Tuesday, June 17, 2008

Column, May 6, 2008

IT’S the economy stupid.
This was a catchphrase coined by Bill Clinton’s campaign team in his successful bid to beat George Bush Snr to the presidency.
Bush had a lot going for him, the Cold War was over and he had just beaten the Iraqis in Gulf War I, but back home there was a recession and Clinton made much ground reminding people of that.
So when Labour comes to sift through the ashes of last week’s political bonfire they might like to dwell on those four words.
Naturally, I don’t expect Labour stalwarts to pay me any heed, after all, I’m regularly accused of being a raving Nat or some sort of Tory fellow traveller. But as the son of a steelworker brought up in Deeside when they shut down Shotton I’ll leave you to guess where my political allegiances lie and if labour choose to ignore the likes of me then on their own heads be it, because they are ignoring the sort of people who put them in power in 1997.
It’s really quite simple. Firstly look at what’s going up. Food prices, fuel prices and the cost of your mortgage. It must come as something of a relief for some people to get turned down for a mortgage nowadays, because they know full well that even if they had got the mortgage they would be able to afford to heat the place or stock the larder.
Have any of those rises been accompanied by an equivalent, or even close, rise in average wages? No they have not.
And in the midst of all this carnage being wrought upon people’s finances, what did the Government go and do? Abolish the 10p tax rate.
Of course, note everyone lost out in that move. I count myself among the big winners. It turned out that all the income tax that was handed back to me by the new 20p tax rate was then snaffled back in National Insurance. All bar £1 a month that is. I’m a whole £12 better off – I’m going to spend, spend, spend.
But a large group of people who Labour might regard as their voters are going to be worse off and though we’ve had climbdowns and U-turns and promises of help from Ministers, when you look at the detail it’s clear there are going to be plenty of people who will not get a penny in compensation and for them it’s tough luck. Tough luck for the Labour candidate they might otherwise have voted for as well.
Secondly, look at the behaviour of the banks in all of this. The Bank of England has made cut after cut to its base rate and have those cuts been passed on to the poor homeowners? Not a one.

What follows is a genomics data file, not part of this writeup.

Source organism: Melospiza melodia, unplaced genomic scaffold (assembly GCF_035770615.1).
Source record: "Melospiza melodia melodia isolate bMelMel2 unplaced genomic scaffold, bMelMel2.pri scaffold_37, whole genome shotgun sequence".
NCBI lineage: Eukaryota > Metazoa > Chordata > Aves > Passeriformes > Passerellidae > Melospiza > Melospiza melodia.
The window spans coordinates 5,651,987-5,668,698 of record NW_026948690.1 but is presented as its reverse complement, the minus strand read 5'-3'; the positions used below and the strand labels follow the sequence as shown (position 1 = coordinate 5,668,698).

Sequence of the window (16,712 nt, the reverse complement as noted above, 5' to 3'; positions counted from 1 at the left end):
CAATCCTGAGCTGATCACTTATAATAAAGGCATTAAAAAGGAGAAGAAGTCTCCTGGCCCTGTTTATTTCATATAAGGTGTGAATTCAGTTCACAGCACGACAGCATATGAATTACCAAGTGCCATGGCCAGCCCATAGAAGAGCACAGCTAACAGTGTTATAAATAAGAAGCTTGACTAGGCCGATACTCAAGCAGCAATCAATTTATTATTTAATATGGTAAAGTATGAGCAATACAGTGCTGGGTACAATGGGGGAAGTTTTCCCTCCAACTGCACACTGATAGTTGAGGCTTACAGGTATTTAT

And yet whenever the Bank of England base rate has risen in recent years did the mortgage lenders ever baulk at passing on the rise to us – not once.
I know that interest rates have to go some way before they hit the crippling levels that they didn in the late ‘80s and early ‘90s when they were in double digits. But back then the banks were not lending people five times their income and 110% mortgages which is what they have had to do now to chase a housing market inflated by themselves because of the amounts of cash they were dumping into it.
And yet the banks neatly absolve themselves of any responsibility for the mess created by the housing market bubble – they didn’t force us to borrow the money did they? Well no, but they fuelled that meant people needed to ask for such huge mortgages and they lent out huge multiples of people’s salaries.
Yet know they are being allowed to sit there, failing to pass on rate cuts, refusing to lend and raking in the cash to protect themselves against the recession that is coming and which they helped to create. If they did this sort of thing in wartime it would be called profiteering and the bank chief execs would be doing a spell in Pentonville to atone.
Instead we have the giant economic brain of Gordon Brown claiming that last week’s cataclysm at the polls was somehow because of a failure to get Labour’s message across.
Does he really think that had he been able to explain more clearly Labour’s ‘message’ a family facing bankruptcy and repossession would have said, “Ah, now it’s all clear” and meekly trotted to the polls to pub their cross next to New Labour.
If he does then he isn’t the giant intellect some claim him to be.
Do you think Marie Antoinette, on her way to the guillotine said: “Zut alors, if only I had been able to explain to the unwashed mob what a nice alternative cake is to bread, then all of this nastiness would have been avoided.”
Brown need to forget about everything except the economy – schools, prisons, foreign policy, and Labour’s blessed ‘message’ – all that he can leave to ministers he has appointed to deal with it. He should focus entirely on getting through the next year or so without all of us ending up sleeping beneath the railway arches in cardboard boxes.
Do that and he just might find enough people well-disposed enough to him to turn up and vote for him at the next election.

THE above message applies to most of North Wales, save Gwynedd, where it should read “It’s the schools stupid.”
Because if there was ever a stupid policy suggestion it was closing the small schools of Gwynedd. The very thing that might encourage people to move there or for people living there to stay was the quality of education in the small primaries across the county.
To have closed them would have been a betrayal of Wales’s heritage as a country where education really mattered.
Now the election of councillors for Llais Gwynedd and the end of Plaid’s overall control ought to have consigned such barmy policies to the waste bin and hopefully another route will be found to achieve the savings they need.

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